Rains, landslides kill dozens, affect millions in South Asia
After causing flooding and landslides in Nepal, three rivers are overflowing in northern India and submerging parts of Bihar state, killing at least 14 people, officials said Monday. Farther east, 17 others were killed by flooding in Assam and other states in India’s remote northeast.
Pratata Amrit, a government official, said about 200,000 people left their flooded village homes in Bihar, with 50,000 taking shelter in 152 state-run relief camps.
More than two million were affected and 17 were killed by the flooding and mudslides in Assam and elsewhere in the far northeast in the past four days, officials said.
Nearly 80 per cent of Assam’s Kaziranga National Park, home to the endangered one-horn rhinoceros, has been flooded by the mighty Brahmaputra river, which flows along the sanctuary, forest officer Jutika Borah said.
Six deer trying to move to higher ground were killed by speeding vehicles on a highway crossing the park, Borah said. Forest guards have been posted on the highway to provide a corridor for the animals.
Officials in Nepal said flooding and landslides killed at least 67 people there. They said 30 others are missing, either swept away by swollen rivers or buried by mudslides since monsoon rains began pounding the region on Friday.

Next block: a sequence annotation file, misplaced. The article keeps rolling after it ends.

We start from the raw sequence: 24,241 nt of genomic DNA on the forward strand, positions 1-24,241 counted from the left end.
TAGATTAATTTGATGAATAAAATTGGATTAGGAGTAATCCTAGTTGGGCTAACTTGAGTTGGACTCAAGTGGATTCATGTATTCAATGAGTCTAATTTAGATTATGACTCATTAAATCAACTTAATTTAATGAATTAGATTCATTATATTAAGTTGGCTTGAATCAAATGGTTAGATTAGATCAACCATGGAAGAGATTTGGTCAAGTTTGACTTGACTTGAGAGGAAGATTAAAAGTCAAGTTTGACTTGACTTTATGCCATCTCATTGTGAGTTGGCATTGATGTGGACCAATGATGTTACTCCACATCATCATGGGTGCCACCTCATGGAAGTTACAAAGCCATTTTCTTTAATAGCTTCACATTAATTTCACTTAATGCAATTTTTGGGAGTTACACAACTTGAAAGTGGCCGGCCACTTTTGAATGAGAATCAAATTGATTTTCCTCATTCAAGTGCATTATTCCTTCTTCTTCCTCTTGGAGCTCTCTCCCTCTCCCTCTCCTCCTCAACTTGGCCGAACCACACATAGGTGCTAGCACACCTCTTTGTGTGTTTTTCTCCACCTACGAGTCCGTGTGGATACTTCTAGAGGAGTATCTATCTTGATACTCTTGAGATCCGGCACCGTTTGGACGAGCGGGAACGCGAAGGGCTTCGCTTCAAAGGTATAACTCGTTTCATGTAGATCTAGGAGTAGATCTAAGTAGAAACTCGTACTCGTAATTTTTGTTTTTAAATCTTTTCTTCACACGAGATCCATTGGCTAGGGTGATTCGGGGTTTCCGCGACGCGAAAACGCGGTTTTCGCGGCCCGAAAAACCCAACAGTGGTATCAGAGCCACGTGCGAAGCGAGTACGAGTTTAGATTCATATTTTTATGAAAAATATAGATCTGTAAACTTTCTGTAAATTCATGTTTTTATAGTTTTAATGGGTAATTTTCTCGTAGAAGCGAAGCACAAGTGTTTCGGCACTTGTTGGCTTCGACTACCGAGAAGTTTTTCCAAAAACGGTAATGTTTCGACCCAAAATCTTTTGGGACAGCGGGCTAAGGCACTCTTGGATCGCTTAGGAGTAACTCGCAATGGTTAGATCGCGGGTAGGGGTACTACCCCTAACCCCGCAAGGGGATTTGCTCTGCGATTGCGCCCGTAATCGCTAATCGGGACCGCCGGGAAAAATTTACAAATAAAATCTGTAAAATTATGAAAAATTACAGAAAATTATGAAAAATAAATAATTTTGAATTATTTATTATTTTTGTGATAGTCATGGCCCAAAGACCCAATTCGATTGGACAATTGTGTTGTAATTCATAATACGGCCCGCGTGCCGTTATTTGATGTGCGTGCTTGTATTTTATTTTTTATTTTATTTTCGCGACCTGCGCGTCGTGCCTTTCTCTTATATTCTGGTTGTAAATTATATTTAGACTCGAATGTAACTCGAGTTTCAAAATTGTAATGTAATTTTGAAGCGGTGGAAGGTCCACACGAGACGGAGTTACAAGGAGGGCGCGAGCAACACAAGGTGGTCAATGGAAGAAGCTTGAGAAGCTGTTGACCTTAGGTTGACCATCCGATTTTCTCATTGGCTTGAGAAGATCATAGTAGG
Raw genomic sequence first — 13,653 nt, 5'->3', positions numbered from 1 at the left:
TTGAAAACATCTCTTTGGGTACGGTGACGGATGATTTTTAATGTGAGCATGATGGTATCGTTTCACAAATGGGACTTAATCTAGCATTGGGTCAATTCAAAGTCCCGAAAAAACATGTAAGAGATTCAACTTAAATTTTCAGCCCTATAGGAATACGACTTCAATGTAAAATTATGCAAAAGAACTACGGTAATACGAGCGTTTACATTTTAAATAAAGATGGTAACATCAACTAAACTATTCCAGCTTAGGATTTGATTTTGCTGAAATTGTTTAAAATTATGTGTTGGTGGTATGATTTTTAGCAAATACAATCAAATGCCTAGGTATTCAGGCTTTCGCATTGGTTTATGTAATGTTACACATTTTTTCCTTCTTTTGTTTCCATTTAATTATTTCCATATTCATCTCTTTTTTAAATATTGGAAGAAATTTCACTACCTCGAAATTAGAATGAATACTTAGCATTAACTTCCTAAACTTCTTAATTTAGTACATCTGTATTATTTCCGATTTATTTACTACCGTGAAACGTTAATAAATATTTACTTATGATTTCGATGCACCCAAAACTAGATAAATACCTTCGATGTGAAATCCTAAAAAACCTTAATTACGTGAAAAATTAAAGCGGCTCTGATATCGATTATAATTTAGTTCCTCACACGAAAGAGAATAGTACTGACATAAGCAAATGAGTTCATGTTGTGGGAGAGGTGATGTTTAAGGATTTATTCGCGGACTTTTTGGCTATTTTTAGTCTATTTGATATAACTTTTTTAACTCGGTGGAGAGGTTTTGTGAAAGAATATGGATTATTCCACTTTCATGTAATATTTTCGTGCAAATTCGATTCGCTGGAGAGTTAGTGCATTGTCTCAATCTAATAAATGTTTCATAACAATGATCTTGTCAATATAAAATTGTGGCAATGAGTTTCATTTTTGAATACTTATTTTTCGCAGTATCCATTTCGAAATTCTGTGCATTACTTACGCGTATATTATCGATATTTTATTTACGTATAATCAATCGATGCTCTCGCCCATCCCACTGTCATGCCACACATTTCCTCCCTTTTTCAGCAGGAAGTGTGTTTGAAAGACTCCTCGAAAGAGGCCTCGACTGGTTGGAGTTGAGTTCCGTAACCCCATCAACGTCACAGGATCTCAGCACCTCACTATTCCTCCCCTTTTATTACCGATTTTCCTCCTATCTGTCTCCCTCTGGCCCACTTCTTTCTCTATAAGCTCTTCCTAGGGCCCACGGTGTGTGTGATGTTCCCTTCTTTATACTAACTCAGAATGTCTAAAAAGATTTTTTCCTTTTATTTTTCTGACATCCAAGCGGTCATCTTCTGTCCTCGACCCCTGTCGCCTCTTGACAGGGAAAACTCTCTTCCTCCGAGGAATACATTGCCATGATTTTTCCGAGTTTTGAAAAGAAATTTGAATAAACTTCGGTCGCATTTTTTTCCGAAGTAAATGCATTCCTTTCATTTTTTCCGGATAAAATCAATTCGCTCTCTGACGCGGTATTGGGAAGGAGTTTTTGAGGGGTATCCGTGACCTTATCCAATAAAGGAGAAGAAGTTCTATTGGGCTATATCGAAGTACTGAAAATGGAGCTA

The National Emergency Operation Center said 14 highways across the nation were blocked by floods or mudslides and attempts were being made to clear the debris and open them for traffic.
In Bangladesh, at least a dozen people, mostly farmers, have been killed by lightning since Saturday as monsoon rains battered parts of the low-lying country.
Bangladesh, with 160 million people and more than 130 rivers, is prone to monsoon floods because of overflowing rivers and the heavy onrush of water from upstream India.
Monsoon rains hit the region in June-September. The rains are crucial for rain-fed crops planted during the season.